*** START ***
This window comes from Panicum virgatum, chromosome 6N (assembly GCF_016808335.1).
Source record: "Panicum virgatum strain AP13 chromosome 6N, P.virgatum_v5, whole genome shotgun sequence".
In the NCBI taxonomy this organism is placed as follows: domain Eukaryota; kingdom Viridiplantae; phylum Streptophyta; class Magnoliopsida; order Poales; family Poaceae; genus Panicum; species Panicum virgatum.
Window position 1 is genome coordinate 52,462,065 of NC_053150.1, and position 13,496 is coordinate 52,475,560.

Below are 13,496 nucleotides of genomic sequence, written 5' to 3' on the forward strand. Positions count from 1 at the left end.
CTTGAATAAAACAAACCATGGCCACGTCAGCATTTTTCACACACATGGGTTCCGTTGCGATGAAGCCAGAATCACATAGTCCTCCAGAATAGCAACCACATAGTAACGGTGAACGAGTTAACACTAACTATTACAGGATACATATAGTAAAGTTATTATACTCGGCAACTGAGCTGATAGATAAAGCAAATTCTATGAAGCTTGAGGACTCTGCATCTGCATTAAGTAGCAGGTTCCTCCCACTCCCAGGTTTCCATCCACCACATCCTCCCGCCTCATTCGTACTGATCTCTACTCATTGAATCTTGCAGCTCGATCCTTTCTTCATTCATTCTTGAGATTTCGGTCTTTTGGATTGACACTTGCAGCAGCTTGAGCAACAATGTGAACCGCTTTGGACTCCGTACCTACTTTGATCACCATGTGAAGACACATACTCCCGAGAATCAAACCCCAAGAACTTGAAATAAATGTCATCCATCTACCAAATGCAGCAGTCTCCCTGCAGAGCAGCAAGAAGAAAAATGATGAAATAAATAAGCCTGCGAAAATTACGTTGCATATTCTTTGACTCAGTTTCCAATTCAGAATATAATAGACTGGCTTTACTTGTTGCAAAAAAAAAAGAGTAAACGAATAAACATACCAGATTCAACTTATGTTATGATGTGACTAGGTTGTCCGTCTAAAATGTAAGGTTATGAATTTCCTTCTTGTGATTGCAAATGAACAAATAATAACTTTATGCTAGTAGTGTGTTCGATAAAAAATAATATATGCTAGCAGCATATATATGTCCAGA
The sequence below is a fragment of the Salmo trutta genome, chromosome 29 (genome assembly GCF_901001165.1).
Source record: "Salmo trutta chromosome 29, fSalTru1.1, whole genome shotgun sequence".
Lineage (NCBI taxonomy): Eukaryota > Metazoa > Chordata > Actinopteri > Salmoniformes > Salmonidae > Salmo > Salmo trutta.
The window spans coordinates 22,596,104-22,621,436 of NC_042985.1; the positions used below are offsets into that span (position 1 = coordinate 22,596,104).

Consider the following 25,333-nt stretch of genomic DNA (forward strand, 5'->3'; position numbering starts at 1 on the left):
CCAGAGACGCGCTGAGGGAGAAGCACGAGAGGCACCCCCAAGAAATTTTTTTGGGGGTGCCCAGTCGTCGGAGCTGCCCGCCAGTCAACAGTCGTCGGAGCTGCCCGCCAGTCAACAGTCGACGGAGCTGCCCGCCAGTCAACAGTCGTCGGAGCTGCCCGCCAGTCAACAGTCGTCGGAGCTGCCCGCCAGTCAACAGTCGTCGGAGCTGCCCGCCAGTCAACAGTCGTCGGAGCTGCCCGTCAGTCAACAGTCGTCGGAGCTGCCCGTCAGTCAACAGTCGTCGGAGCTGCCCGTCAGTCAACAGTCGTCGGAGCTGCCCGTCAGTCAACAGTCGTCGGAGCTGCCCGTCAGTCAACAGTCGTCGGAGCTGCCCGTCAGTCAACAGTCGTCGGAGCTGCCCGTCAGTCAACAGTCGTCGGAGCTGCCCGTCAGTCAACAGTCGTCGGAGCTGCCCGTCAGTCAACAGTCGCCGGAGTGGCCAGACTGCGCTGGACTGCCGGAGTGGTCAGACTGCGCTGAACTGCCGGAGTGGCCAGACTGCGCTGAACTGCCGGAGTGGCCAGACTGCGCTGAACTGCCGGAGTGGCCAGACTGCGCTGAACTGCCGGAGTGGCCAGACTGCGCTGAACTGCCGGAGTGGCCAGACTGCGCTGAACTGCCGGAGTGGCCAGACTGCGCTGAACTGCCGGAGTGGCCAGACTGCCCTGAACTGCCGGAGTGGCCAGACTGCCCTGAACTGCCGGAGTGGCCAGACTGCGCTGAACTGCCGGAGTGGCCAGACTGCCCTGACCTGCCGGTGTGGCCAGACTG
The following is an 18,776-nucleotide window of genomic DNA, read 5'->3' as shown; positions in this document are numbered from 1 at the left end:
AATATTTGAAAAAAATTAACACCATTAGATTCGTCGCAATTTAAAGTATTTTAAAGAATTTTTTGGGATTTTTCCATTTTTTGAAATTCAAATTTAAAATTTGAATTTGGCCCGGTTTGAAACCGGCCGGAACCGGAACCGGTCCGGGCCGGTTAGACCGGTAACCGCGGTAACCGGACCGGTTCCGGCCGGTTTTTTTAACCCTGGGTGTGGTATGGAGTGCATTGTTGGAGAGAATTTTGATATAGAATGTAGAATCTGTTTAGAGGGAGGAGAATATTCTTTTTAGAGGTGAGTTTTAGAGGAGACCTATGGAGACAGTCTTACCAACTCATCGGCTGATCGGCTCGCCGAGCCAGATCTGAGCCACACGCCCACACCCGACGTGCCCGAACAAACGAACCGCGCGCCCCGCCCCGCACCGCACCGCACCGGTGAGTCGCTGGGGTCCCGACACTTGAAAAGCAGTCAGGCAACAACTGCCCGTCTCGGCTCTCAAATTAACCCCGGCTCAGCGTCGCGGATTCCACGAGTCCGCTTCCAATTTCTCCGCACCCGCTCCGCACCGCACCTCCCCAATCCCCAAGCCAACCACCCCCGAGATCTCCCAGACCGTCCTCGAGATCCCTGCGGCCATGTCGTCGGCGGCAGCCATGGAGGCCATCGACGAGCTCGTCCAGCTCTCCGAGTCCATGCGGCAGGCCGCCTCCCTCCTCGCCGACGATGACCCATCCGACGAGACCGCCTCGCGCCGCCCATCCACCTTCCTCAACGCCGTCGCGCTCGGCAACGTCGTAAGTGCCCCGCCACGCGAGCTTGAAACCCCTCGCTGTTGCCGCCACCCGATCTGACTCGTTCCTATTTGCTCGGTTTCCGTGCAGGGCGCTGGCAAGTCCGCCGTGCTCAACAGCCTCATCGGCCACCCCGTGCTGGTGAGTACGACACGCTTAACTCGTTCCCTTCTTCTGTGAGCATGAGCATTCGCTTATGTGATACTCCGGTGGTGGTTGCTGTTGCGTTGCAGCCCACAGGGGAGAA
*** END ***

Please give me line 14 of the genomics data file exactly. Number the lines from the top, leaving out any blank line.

AATATTTGAAAAAAATTAACACCATTAGATTCGTCGCAATTTAAAGTATTTTAAAGAATTTTTTGGGATTTTTCCATTTTTTGAAATTCAAATTTAAAATTTGAATTTGGCCCGGTTTGAAACCGGCCGGAACCGGAACCGGTCCGGGCCGGTTAGACCGGTAACCGCGGTAACCGGACCGGTTCCGGCCGGTTTTTTTAACCCTGGGTGTGGTATGGAGTGCATTGTTGGAGAGAATTTTGATATAGAATGTAGAATCTGTTTAGAGGGAGGAGAATATTCTTTTTAGAGGTGAGTTTTAGAGGAGACCTATGGAGACAGTCTTACCAACTCATCGGCTGATCGGCTCGCCGAGCCAGATCTGAGCCACACGCCCACACCCGACGTGCCCGAACAAACGAACCGCGCGCCCCGCCCCGCACCGCACCGCACCGGTGAGTCGCTGGGGTCCCGACACTTGAAAAGCAGTCAGGCAACAACTGCCCGTCTCGGCTCTCAAATTAACCCCGGCTCAGCGTCGCGGATTCCACGAGTCCGCTTCCAATTTCTCCGCACCCGCTCCGCACCGCACCTCCCCAATCCCCAAGCCAACCACCCCCGAGATCTCCCAGACCGTCCTCGAGATCCCTGCGGCCATGTCGTCGGCGGCAGCCATGGAGGCCATCGACGAGCTCGTCCAGCTCTCCGAGTCCATGCGGCAGGCCGCCTCCCTCCTCGCCGACGATGACCCATCCGACGAGACCGCCTCGCGCCGCCCATCCACCTTCCTCAACGCCGTCGCGCTCGGCAACGTCGTAAGTGCCCCGCCACGCGAGCTTGAAACCCCTCGCTGTTGCCGCCACCCGATCTGACTCGTTCCTATTTGCTCGGTTTCCGTGCAGGGCGCTGGCAAGTCCGCCGTGCTCAACAGCCTCATCGGCCACCCCGTGCTGGTGAGTACGACACGCTTAACTCGTTCCCTTCTTCTGTGAGCATGAGCATTCGCTTATGTGATACTCCGGTGGTGGTTGCTGTTGCGTTGCAGCCCACAGGGGAGAA